Our experimental results may seem to contradict previous studies, but are actually consistent with them. Previous studies34,35 showed large differences in preferences between certain strains, such as E. coli Hb101 and E. coli DA837, which is very similar to OP50 and elicits the same behavioral response (Supplementary Fig. 9). In contrast, we found only moderate differences between Hb101 and OP50. But studies showing larger differences were performed on nutrient agar plates, on which bacteria could grow after being deposited on the plate. OP50 is a uracil auxotroph, and this fact limits its growth on solid media, while Hb101 does not have this limitation and grows to higher densities on agar plates. Therefore, differences across strains observed in previous studies may be attributed to differences in bacterial density. Another apparent contradiction is the evidence that less-preferred bacteria are hard to eat for C. elegans34,40. We would not expect that increasing the density of hard-to-eat bacteria would make them as profitable as easier-to-eat strains, so the regularity of our results challenges this previous finding. However, the main reason why some bacterial strains were hypothesized to be harder to eat was that they had a larger cell size34,40, and strains with larger cell sizes tend to have smaller cell densities at saturation. Therefore, the differences observed in previous studies were also correlated with cell density. A final apparent contradiction comes from studies that have shown that S. marcescens (Db10) is a pathogen of C. elegans, and actively avoided by the worms41,42. We did not find such avoidance behavior, but both the strong pathogenicity and the avoidance response require active production of a toxin by the bacteria, which was not possible in our experimental conditions due to the lack of nutrients in the plates. As a control, we checked that we could reproduce C. elegans’ avoidance of S. marcescens when performing experiments on NGM plates rather than on our experimental plates (Supplementary Fig. 10). In sum, revealing C. elegans’ foraging rule of thumb required accurate control of bacterial density and decoupling the effect of toxins and other metabolites.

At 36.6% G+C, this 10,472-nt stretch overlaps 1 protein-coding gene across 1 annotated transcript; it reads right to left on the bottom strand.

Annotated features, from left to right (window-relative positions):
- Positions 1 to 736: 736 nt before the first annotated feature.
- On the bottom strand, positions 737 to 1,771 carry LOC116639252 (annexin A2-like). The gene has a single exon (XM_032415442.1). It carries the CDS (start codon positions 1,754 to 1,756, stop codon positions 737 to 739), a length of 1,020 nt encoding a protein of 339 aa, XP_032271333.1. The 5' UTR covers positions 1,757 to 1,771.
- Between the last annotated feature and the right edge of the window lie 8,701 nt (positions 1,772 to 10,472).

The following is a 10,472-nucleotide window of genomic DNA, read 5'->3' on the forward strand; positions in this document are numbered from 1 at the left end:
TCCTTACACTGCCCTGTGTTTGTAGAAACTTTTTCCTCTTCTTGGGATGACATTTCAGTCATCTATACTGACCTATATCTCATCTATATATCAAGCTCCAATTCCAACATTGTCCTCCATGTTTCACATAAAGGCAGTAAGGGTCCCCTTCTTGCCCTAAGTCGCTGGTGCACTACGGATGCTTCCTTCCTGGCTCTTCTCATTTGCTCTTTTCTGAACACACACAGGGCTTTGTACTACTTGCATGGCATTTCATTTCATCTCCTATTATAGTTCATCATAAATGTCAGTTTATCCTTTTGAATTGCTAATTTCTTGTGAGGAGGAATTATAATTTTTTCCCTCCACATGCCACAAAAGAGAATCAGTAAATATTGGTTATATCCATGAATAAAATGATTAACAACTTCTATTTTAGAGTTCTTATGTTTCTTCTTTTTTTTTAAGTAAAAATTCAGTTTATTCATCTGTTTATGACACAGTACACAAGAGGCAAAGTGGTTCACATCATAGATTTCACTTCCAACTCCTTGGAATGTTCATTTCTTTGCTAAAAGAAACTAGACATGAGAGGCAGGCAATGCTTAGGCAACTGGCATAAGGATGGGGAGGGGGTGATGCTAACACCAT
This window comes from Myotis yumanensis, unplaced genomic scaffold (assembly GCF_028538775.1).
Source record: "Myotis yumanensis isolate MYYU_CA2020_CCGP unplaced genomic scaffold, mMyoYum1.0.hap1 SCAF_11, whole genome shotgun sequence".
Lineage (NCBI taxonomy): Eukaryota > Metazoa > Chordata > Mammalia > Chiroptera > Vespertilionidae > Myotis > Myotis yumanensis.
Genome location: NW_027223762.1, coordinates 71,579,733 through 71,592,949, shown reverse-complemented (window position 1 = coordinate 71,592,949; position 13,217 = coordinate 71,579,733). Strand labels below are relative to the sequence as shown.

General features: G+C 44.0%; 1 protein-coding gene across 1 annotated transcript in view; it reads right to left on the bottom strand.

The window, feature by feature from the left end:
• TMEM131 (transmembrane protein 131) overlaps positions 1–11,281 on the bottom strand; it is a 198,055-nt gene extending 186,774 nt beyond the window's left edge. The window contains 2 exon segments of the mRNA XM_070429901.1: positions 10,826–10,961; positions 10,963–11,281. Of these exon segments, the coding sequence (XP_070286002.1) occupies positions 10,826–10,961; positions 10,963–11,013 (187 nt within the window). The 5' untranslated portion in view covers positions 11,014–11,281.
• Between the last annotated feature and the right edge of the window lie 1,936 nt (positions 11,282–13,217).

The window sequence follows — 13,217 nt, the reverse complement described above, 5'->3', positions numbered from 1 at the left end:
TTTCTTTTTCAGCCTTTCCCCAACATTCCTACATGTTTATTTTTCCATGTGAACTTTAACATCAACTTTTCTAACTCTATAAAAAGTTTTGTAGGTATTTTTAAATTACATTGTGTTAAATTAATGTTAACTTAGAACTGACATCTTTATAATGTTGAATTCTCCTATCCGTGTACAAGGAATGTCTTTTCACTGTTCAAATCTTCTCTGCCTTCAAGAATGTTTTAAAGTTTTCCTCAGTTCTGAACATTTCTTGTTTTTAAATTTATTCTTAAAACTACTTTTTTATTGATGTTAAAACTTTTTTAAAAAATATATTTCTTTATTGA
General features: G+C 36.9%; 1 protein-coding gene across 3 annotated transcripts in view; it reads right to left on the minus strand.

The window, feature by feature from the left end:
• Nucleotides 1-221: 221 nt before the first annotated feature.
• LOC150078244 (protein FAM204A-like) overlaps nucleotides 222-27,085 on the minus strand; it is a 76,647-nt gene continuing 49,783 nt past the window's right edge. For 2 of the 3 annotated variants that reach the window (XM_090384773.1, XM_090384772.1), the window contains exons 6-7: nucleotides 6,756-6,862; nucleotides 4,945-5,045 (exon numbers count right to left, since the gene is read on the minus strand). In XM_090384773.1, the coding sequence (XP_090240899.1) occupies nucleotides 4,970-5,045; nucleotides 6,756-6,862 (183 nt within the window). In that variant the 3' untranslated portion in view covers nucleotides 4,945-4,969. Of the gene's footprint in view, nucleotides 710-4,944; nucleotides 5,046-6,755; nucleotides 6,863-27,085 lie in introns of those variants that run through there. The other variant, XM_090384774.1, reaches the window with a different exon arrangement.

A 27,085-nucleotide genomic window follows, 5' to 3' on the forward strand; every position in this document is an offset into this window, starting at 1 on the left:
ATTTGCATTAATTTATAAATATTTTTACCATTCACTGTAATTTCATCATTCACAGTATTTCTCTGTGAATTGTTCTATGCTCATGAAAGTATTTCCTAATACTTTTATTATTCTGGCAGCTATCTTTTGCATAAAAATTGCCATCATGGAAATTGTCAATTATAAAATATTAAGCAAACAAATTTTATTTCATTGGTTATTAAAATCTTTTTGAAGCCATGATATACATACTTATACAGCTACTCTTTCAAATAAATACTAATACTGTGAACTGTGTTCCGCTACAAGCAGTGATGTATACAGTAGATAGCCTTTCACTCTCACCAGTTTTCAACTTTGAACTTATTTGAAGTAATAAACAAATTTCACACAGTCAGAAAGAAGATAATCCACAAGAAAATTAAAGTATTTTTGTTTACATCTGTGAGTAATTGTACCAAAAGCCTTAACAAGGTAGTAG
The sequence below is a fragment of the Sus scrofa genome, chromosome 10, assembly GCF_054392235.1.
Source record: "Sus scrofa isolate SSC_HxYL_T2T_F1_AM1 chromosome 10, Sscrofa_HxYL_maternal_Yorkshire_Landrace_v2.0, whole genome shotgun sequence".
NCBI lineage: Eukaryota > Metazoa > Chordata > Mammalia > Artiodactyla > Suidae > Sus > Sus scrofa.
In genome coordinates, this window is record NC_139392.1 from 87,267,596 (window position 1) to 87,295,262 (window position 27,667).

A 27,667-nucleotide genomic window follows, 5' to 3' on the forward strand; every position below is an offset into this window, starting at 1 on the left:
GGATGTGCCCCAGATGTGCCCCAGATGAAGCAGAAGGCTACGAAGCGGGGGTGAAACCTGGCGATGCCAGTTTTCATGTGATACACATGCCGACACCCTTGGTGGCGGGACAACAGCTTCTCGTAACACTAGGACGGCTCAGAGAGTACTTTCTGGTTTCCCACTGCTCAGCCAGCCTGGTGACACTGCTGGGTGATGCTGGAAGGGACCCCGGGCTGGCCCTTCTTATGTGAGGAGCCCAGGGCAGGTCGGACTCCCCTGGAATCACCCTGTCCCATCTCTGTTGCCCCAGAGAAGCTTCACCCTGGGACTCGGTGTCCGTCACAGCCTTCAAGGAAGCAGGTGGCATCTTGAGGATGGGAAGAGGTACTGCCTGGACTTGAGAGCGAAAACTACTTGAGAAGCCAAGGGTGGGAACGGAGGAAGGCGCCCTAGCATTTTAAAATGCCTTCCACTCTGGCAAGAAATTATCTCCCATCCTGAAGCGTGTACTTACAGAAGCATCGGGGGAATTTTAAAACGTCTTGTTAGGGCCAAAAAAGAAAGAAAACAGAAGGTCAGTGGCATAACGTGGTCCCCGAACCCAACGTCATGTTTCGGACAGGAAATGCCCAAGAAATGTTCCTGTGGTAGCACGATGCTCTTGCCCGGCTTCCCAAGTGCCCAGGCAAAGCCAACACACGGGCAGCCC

It remains an open question to determine what mechanisms are responsible for C. elegans’ response to bacterial cell number. A possible hypothesis would be that bacterial number is the easiest way for C. elegans to estimate bacterial density. C. elegans seems to estimate food availability from the amount of food ingested through its grinder per unit time31,43, and this measurement might be driven by the number of discrete bodies swallowed. However, this hypothesis would not explain why C. elegans lays more eggs when feeding on high cell density food patches, regardless of their biomass density. Two alternative hypotheses would be consistent with this result: First, it might be that certain key nutrients are produced by the bacteria on a cell-by-cell basis, and that both C. elegans’ attraction to food and its egg-laying capability correlate with their concentration. Second, it might be that high cell number makes it easier for C. elegans to find and consume bacteria. This might be especially important at low bacterial densities: At a density of, for example, 104 cells/mm2, only about 1% of the surface of a food patch is actually covered by bacteria. Therefore, at this density worms must find individual cells or small clusters of cells, which are sparsely distributed. The success in this search might be the key factor driving C. elegans’ feeding rate, and it would depend on cell number rather than on total biomass density. We currently have insufficient evidence to decide between these two hypotheses.